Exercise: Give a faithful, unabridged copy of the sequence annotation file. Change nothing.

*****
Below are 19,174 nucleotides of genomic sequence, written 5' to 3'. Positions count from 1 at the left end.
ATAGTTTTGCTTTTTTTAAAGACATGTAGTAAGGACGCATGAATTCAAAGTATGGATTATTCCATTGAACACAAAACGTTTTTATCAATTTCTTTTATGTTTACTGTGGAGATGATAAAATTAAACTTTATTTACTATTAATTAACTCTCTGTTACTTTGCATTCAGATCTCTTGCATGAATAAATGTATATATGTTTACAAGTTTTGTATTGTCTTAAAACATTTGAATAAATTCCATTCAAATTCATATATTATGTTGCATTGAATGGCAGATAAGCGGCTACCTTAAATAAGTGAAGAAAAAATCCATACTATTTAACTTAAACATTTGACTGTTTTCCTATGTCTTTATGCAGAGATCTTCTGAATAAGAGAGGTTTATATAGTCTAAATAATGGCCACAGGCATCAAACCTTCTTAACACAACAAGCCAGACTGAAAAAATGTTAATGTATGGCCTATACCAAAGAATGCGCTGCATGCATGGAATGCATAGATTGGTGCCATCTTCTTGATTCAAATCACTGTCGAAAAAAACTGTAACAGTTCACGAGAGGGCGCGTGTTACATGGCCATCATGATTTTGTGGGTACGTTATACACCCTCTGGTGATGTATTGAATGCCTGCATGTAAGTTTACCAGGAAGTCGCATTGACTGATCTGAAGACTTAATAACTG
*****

Below are 19,174 nucleotides of genomic sequence, written 5' to 3'. Positions count from 1 at the left end.
ATAGTTTTGCTTTTTTTAAAGACATGTAGTAAGGACGCATGAATTCAAAGTATGGATTATTCCATTGAACACAAAACGTTTTTATCAATTTCTTTTATGTTTACTGTGGAGATGATAAAATTAAACTTTATTTACTATTAATTAACTCTCTGTTACTTTGCATTCAGATCTCTTGCATGAATAAATGTATATATGTTTACAAGTTTTGTATTGTCTTAAAACATTTGAATAAATTCCATTCAAATTCATATATTATGTTGCATTGAATGGCAGATAAGCGGCTACCTTAAATAAGTGAAGAAAAAATCCATACTATTTAACTTAAACATTTGACTGTTTTCCTATGTCTTTATGCAGAGATCTTCTGAATAAGAGAGGTTTATATAGTCTAAATAATGGCCACAGGCATCAAACCTTCTTAACACAACAAGCCAGACTGAAAAAATGTTAATGTATGGCCTATACCAAAGAATGCGCTGCATGCATGGAATGCATAGATTGGTGCCATCTTCTTGATTCAAATCACTGTCGAAAAAAACTGTAACAGTTCACGAGAGGGCGCGTGTTACATGGCCATCATGATTTTGTGGGTACGTTATACACCCTCTGGTGATGTATTGAATGCCTGCATGTAAGTTTACCAGGAAGTCGCATTGACTGATCTGAAGACTTAATAACTG